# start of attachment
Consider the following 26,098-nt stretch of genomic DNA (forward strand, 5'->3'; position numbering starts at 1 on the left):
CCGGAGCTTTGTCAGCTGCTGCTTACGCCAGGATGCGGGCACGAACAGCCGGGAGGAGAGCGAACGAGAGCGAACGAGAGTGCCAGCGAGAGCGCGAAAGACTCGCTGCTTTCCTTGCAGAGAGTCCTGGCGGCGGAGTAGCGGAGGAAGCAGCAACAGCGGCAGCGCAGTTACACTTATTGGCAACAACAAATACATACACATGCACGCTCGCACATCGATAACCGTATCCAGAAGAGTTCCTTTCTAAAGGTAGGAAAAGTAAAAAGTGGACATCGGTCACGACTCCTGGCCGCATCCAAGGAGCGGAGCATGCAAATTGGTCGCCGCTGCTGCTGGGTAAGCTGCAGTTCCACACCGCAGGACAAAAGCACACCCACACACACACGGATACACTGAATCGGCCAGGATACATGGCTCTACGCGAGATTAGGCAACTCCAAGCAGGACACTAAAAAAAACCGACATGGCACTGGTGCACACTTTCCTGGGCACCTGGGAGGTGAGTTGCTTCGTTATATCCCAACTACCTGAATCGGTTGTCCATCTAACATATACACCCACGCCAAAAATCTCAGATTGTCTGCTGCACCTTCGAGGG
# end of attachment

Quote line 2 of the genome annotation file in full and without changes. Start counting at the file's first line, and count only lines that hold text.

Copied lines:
CCGGAGCTTTGTCAGCTGCTGCTTACGCCAGGATGCGGGCACGAACAGCCGGGAGGAGAGCGAACGAGAGCGAACGAGAGTGCCAGCGAGAGCGCGAAAGACTCGCTGCTTTCCTTGCAGAGAGTCCTGGCGGCGGAGTAGCGGAGGAAGCAGCAACAGCGGCAGCGCAGTTACACTTATTGGCAACAACAAATACATACACATGCACGCTCGCACATCGATAACCGTATCCAGAAGAGTTCCTTTCTAAAGGTAGGAAAAGTAAAAAGTGGACATCGGTCACGACTCCTGGCCGCATCCAAGGAGCGGAGCATGCAAATTGGTCGCCGCTGCTGCTGGGTAAGCTGCAGTTCCACACCGCAGGACAAAAGCACACCCACACACACACGGATACACTGAATCGGCCAGGATACATGGCTCTACGCGAGATTAGGCAACTCCAAGCAGGACACTAAAAAAAACCGACATGGCACTGGTGCACACTTTCCTGGGCACCTGGGAGGTGAGTTGCTTCGTTATATCCCAACTACCTGAATCGGTTGTCCATCTAACATATACACCCACGCCAAAAATCTCAGATTGTCTGCTGCACCTTCGAGGG